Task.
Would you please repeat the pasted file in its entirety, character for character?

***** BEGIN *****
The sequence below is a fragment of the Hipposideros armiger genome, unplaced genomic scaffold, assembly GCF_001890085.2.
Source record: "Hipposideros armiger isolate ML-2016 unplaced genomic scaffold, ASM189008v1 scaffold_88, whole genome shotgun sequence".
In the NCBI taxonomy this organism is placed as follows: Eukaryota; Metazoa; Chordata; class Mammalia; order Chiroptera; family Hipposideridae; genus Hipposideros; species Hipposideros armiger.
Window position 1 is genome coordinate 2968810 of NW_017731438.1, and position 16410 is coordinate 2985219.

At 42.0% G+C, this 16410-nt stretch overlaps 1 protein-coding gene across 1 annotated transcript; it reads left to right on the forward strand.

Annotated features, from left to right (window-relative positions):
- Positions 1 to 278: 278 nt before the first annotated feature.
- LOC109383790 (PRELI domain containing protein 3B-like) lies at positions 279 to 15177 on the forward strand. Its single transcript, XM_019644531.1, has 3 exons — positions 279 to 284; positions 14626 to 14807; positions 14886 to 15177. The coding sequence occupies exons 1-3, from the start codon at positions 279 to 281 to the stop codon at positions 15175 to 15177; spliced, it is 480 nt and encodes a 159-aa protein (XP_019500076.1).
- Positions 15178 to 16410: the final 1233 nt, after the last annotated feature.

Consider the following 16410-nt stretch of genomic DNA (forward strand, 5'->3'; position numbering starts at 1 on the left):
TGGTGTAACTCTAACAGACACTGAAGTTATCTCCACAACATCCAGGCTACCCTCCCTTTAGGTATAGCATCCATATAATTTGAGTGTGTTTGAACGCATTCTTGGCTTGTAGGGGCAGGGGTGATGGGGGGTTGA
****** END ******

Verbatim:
The sequence below is a fragment of the Hipposideros armiger genome, unplaced genomic scaffold, assembly GCF_001890085.2.
Source record: "Hipposideros armiger isolate ML-2016 unplaced genomic scaffold, ASM189008v1 scaffold_88, whole genome shotgun sequence".
In the NCBI taxonomy this organism is placed as follows: Eukaryota; Metazoa; Chordata; class Mammalia; order Chiroptera; family Hipposideridae; genus Hipposideros; species Hipposideros armiger.
Window position 1 is genome coordinate 2968810 of NW_017731438.1, and position 16410 is coordinate 2985219.

At 42.0% G+C, this 16410-nt stretch overlaps 1 protein-coding gene across 1 annotated transcript; it reads left to right on the forward strand.

Annotated features, from left to right (window-relative positions):
- Positions 1 to 278: 278 nt before the first annotated feature.
- LOC109383790 (PRELI domain containing protein 3B-like) lies at positions 279 to 15177 on the forward strand. Its single transcript, XM_019644531.1, has 3 exons — positions 279 to 284; positions 14626 to 14807; positions 14886 to 15177. The coding sequence occupies exons 1-3, from the start codon at positions 279 to 281 to the stop codon at positions 15175 to 15177; spliced, it is 480 nt and encodes a 159-aa protein (XP_019500076.1).
- Positions 15178 to 16410: the final 1233 nt, after the last annotated feature.

Consider the following 16410-nt stretch of genomic DNA (forward strand, 5'->3'; position numbering starts at 1 on the left):
TGGTGTAACTCTAACAGACACTGAAGTTATCTCCACAACATCCAGGCTACCCTCCCTTTAGGTATAGCATCCATATAATTTGAGTGTGTTTGAACGCATTCTTGGCTTGTAGGGGCAGGGGTGATGGGGGGTTGA